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Abdom Radiol (NY). 2017 Sep;42(9):2314-2324. doi: 10.1007/s00261-017-1129-0.

Multidetector CT urography in urogenital tuberculosis: use of reformatted images for the assessment of the radiological findings. A pictorial essay.

Author information

1
Radiology Unit, Department of Diagnostic Medicine and Prevention, St. Orsola-Malpighi Hospital, Via Albertoni, 15, 40138, Bologna, Italy. caterina.gaudiano@aosp.bo.it.
2
Infectious Diseases Unit, Department of Medical and Surgical Sciences, St. Orsola-Malpighi Hospital, University of Bologna, Bologna, Italy.
3
Radiology Unit, Department of Diagnostic Medicine and Prevention, St. Orsola-Malpighi Hospital, Via Albertoni, 15, 40138, Bologna, Italy.

Abstract

Urogenital tuberculosis (UGTB) is the most common form of extrapulmonary TB and is responsible for a destructive inflammation of the renal parenchyma and urinary tract often leading to the loss of kidney function. For these reasons, the early diagnosis of this disease, once considered disappeared in developed countries, is very important to establish a prompt and efficient treatment. However, the subtle and non-specific symptoms, often represented by recurrent and persistent lower urinary tract symptoms, can confound and delay the diagnosis. Therefore, an adequate and comprehensive imaging study is necessary in patients with persistent urinary tract infections not responding to the antibiotics and can suggest the hypothesis although bacteriological and/or histologic analysis is required for a definitive diagnosis. In the past years, intravenous urography (IVU) has allowed a comprehensive study of the urinary excretory tract, promoting the knowledge of the radiological findings of this disease. Nowadays, computed tomography urography (CTU), with the implementation of multidetector (MD) technology, has replaced IVU in all its indications; the MDCTU improves the assessment of renal and urinary tract lesions using reformatted images [such as multiplanar reconstruction (MPR) and maximum intensity projection (MIP)]. Therefore, our paper aims to provide a guide for radiologist for searching the classic signs of UGTB on MDCTU, encouraging the use of the MPR and MIP reformatted images.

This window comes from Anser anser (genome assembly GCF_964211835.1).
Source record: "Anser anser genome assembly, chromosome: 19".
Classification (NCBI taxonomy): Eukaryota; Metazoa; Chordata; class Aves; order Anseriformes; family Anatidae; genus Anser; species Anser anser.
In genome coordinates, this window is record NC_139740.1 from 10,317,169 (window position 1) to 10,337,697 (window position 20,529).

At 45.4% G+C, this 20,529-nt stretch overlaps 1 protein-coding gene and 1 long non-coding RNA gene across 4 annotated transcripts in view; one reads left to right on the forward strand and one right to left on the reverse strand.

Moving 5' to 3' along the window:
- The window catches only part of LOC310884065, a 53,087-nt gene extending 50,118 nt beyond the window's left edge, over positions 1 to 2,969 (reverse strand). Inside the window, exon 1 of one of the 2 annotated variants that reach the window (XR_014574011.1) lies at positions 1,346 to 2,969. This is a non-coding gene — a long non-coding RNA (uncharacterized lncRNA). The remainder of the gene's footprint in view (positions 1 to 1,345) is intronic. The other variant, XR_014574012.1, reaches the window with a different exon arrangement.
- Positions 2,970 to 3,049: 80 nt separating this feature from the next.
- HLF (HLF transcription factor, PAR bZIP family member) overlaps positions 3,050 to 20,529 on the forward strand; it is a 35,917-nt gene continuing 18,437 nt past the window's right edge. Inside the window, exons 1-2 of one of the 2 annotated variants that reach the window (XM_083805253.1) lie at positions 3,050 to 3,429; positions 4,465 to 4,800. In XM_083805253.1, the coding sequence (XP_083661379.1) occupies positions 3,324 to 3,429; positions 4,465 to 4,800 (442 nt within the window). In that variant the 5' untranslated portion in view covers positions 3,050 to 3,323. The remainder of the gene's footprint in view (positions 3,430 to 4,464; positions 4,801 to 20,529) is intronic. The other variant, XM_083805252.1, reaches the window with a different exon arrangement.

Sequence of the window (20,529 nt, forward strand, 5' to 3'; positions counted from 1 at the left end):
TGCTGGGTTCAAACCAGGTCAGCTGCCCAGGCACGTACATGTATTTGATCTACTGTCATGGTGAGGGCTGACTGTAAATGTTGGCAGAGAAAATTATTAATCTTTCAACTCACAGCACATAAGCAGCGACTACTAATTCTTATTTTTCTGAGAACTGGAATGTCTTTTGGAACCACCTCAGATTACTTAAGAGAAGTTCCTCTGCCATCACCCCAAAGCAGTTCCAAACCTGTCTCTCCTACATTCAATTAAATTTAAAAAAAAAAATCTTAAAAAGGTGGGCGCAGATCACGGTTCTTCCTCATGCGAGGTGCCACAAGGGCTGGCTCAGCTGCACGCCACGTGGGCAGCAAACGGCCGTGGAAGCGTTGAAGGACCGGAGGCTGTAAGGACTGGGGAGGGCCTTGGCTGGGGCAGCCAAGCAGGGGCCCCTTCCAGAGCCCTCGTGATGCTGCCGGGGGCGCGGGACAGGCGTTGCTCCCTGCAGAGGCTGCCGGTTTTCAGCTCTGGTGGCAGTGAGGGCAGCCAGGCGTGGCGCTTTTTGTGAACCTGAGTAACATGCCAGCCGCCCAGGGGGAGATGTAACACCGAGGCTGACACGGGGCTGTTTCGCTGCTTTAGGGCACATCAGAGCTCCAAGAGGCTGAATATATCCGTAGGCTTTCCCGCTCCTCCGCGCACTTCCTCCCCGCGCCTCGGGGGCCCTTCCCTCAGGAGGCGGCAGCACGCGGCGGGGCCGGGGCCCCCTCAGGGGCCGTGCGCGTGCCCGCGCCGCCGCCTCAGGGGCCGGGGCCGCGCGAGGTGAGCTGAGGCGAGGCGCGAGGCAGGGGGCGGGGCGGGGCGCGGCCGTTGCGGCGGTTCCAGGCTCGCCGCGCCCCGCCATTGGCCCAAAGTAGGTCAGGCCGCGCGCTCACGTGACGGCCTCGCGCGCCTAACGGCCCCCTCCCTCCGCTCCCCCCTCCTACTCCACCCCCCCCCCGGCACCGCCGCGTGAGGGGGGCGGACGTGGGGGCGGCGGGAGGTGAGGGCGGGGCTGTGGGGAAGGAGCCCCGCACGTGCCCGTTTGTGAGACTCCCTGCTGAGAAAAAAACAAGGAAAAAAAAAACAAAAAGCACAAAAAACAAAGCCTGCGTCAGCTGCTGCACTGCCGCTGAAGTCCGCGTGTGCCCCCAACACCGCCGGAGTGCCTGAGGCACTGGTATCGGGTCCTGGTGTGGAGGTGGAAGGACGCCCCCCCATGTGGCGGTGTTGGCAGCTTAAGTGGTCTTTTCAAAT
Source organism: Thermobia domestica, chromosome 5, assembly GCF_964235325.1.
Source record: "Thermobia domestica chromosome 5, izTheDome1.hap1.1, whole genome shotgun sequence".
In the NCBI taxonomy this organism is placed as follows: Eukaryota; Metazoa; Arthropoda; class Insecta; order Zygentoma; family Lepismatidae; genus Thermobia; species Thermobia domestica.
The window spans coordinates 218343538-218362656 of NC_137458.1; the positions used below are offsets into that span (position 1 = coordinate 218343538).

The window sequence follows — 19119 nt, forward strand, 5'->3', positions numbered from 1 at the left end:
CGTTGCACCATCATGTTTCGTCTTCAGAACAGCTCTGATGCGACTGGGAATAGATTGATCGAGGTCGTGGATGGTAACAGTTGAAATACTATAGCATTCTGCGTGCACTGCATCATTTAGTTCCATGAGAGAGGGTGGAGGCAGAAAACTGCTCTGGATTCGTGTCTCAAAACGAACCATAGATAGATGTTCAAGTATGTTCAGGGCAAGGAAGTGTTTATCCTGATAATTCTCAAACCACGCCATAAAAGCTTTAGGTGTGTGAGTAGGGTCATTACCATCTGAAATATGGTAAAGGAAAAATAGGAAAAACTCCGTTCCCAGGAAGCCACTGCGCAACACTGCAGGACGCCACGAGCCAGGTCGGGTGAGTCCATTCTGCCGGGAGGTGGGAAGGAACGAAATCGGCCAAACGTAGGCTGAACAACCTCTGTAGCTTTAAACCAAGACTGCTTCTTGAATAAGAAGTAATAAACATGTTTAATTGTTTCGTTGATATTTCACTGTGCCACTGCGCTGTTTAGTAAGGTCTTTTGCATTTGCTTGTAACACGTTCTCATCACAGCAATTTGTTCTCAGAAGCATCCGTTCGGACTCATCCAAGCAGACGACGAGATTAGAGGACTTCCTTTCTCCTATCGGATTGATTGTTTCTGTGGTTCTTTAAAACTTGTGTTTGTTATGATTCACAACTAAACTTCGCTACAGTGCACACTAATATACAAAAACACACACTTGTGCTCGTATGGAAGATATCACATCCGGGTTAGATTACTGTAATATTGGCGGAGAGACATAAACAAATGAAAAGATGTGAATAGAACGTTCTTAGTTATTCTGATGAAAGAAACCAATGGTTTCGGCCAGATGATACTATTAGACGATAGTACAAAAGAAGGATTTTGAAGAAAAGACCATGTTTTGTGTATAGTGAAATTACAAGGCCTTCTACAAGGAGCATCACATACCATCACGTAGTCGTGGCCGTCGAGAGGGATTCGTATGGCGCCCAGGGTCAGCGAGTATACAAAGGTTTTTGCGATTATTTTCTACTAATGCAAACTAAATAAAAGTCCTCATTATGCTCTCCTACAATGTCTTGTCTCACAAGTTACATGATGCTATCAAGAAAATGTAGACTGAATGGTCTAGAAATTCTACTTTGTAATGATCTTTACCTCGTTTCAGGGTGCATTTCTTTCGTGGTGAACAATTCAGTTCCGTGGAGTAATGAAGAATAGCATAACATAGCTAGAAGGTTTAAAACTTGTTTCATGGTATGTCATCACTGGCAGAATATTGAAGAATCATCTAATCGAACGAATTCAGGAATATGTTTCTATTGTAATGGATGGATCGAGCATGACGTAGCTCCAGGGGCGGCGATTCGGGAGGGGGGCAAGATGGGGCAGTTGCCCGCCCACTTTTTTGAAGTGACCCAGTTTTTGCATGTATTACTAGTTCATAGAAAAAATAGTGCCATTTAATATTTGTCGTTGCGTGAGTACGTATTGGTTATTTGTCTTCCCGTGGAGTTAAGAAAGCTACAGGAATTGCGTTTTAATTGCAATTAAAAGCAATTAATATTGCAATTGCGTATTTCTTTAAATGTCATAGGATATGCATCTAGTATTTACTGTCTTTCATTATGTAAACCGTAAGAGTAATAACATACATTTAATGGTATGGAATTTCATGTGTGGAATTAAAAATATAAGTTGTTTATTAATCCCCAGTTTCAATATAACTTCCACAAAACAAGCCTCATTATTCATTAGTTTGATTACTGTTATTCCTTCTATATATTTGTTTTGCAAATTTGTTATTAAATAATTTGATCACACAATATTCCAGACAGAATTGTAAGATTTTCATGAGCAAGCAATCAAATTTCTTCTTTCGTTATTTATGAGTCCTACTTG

KEYWORDS:

Multidetector CT urography; Pyelonephritis; Reformatted images; Urogenital tuberculosis

PMID:
28389790
DOI:
10.1007/s00261-017-1129-0
[Indexed for MEDLINE]

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